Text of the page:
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The pedal up


The pedal up, also known as the "pedalled bunny hop", is a nice controlled way of climbing on precise edges without much run-up distance.

Taking off under control

trials riding tutorials Giacomo Coustellier pedals up a large boulder.

trials riding tutorials Benito Ros pedals up over a large gap.

By assisting the front wheel lift with a pedal acceleration, you gain much more control than what a "pull-only" bunny hop can offer and this makes it easier to stay in balance when landing on the obstacle.

This technique can also be interpreted as a rolling pedal hop with more emphasis on the upward impulse during take-off, pulling up on the handlebars and tucking your knees to lift the bike up onto the obstacle.

In a horizontally optimized rolling pedal hop, you should maintain the front wheel as low as possible over the ground to gain extra torque during the final acceleration and thus cover a longer distance.

Meanwhile in a pedal up, you should progressively lift the front wheel and aim it at the top of the obstacle so that the tyre doesn't bump into the obstacle when you accelerate and jump.

You should focus on bringing the bike in front of you like in a bunny hop, which means that before take-off, you will be crouching more and compress the tyres for extra bouncing effect to boost your pedal up extension.


What is it all about?

trials riding tutorials Andrei Burton accelerates and springs up into a full extension.

From a trackstand position, ride the first quarter of a crank turn on your strong foot to set the bike into motion and crouch progressively. Follow up with the second quarter turn on your lazy foot, leaning back and pulling on the handlebars to aim the front wheel at the obstacle.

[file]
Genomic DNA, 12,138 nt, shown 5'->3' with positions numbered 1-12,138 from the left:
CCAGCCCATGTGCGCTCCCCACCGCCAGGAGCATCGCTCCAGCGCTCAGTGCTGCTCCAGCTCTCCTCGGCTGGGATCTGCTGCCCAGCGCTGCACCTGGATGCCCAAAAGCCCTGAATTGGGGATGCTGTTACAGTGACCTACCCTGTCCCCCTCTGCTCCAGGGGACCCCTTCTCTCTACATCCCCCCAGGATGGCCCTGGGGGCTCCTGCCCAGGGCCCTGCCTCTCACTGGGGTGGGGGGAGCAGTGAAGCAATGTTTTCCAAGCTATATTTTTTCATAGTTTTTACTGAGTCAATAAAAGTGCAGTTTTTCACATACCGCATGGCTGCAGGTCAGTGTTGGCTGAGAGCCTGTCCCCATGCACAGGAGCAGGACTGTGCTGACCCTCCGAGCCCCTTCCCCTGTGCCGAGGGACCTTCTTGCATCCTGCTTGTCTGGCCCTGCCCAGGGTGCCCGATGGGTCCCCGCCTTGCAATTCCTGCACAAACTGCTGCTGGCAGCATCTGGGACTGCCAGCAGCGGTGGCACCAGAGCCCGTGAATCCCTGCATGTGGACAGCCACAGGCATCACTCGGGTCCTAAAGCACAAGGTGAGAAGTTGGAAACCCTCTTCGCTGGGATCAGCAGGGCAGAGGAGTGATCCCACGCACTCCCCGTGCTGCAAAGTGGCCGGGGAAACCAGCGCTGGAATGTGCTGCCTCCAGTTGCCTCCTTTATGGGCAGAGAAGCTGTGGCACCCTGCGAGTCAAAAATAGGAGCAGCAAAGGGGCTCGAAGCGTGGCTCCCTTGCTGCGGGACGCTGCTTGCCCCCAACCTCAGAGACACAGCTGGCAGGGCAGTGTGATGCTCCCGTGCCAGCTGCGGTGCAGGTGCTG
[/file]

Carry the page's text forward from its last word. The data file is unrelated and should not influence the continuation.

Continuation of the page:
trials riding tutorials Push on your lazy foot and stay low to lift the front wheel up.

Accelerate the move on your good foot again, springing up into a full extension while kicking on your good pedal to initiate the jump.

Pull up on the handlebars and thrust the bike high up in front of you while tucking your knees up, aiming the rear wheel at the obstacle.

Lock both brakes before the rear wheel touches down to avoid a nasty crash on your back and flex upon landing to damp the impact smoothly. Let your own momentum tilt the bike forward until you can balance over the rear wheel.


Click on any step below and use the scroll-wheel to move through the animation.

The pedal up

trials riding tutorials
1° From a trackstand position, ride the first quarter of a crank turn on your strong foot to set the bike into motion, crouch progressively.

trials riding tutorials
2° Follow up with the second quarter turn on your lazy foot, leaning back and pulling on the handlebars to lift the front wheel.

trials riding tutorials
3° Accelerate the move on your good foot again, springing up into a full extension while kicking on your good pedal to initiate the jump.

trials riding tutorials
4° Pull up on the handlebars and thrust the bike high up in front of you while tucking your knees up, aiming the rear wheel at the obstacle.

trials riding tutorials
5° Lock the brake before the rear wheel touches down and flex upon landing to damp the impact smoothly.

trials riding tutorials
6° Let your own momentum tilt the bike forward until you can balance over the rear wheel.



Biketrial video Watch all the slow-motion video clips for this move Biketrial video


Get your distance right

trials riding tutorials Stay low as you approach the obstacle, before the jump.

The most difficult part in all the rolling techniques is to evaluate correctly the run-up distance to the obstacle and translate it into the appropriate pedalling sequence. In some cases, you may have to abbreviate the pedalling, hence increase your body language to compensate for the lack of momentum.

Even with all the run up distance you want, optimising jump height is often in contradiction with speed, and varying speed makes it more difficult to evaluate the right timing for take-off.


Landing right in balance
When the rear wheel reaches the obstacle, try to stay supple and absorb as much of the impact as possible. Landing too rigidly on your legs will bounce you off the obstacle or reduce your momentum before you have a chance to find the right balance point. As the bike tilts forward again, you will be able to adjust your posture. If need be, hop on site to position the rear tyre correctly for your next move.


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